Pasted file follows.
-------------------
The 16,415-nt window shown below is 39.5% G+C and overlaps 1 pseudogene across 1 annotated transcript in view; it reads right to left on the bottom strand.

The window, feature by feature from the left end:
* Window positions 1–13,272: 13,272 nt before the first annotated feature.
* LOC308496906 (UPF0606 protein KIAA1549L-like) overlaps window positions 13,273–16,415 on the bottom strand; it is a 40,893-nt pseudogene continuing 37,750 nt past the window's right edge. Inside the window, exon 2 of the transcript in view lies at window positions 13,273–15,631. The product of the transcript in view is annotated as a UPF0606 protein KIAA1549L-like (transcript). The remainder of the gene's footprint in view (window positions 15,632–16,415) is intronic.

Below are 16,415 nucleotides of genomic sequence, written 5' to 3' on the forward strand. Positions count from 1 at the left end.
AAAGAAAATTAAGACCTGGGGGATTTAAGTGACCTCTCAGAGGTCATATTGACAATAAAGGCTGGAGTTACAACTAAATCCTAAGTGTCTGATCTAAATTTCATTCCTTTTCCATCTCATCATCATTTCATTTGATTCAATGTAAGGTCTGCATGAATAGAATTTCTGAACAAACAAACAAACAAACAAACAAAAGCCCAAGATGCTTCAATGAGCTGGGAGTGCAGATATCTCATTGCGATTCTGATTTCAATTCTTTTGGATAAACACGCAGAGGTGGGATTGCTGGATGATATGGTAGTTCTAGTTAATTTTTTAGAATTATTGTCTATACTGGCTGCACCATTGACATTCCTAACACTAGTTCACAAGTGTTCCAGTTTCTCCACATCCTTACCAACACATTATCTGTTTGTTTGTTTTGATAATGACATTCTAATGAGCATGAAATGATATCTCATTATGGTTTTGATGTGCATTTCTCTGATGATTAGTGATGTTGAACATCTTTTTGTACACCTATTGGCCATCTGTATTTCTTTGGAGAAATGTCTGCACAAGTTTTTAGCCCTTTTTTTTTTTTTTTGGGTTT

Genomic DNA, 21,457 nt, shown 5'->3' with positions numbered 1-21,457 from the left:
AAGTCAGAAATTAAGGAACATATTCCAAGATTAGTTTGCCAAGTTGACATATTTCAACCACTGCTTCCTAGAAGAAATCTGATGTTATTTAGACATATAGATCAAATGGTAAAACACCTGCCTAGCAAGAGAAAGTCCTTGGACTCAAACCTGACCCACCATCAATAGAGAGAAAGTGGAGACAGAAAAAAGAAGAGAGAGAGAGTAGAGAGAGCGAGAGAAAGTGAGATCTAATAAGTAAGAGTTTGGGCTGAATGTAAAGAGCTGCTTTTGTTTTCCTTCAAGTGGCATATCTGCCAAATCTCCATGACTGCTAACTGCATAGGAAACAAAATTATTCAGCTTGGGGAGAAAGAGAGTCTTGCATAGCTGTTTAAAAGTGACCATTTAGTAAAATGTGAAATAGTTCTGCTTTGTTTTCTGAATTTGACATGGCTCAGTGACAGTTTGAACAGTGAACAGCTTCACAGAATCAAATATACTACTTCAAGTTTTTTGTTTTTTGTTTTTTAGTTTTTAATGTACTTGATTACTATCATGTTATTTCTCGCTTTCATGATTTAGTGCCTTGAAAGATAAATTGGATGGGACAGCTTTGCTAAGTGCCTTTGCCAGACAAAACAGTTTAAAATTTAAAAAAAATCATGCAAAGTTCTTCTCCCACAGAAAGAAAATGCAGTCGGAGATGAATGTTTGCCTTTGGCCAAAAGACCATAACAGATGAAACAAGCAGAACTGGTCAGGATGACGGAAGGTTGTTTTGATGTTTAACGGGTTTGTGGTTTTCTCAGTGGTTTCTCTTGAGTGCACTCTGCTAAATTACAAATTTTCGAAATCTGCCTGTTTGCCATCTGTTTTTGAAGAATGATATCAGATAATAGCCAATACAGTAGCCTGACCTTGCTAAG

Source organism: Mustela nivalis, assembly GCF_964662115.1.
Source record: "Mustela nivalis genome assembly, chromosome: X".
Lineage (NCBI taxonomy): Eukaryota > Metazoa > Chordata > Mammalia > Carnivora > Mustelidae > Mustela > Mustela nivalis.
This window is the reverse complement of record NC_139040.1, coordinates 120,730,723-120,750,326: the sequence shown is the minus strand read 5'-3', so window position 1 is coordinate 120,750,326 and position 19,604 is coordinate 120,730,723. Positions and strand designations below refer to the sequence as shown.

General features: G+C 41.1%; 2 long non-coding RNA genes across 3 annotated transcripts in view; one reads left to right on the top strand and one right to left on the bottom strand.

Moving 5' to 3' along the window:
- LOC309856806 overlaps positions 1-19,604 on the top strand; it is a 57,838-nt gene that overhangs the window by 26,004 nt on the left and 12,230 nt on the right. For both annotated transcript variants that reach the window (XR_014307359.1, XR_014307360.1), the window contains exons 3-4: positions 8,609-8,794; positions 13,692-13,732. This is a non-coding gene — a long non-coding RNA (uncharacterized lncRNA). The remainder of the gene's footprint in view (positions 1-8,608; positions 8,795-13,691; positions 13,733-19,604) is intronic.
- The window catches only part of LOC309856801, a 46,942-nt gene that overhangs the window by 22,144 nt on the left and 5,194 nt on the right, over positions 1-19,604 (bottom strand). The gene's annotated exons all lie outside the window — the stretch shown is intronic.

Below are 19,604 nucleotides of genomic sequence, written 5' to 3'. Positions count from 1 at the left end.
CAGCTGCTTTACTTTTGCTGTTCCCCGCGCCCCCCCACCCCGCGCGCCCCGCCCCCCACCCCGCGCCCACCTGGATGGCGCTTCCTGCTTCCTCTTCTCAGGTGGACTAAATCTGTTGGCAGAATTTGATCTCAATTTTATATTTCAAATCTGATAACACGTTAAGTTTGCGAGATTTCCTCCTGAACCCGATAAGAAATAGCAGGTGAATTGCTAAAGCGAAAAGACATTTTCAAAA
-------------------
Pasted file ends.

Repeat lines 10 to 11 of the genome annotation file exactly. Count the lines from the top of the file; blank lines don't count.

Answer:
Source record: "Mustela nivalis genome assembly, chromosome: X".
Lineage (NCBI taxonomy): Eukaryota > Metazoa > Chordata > Mammalia > Carnivora > Mustelidae > Mustela > Mustela nivalis.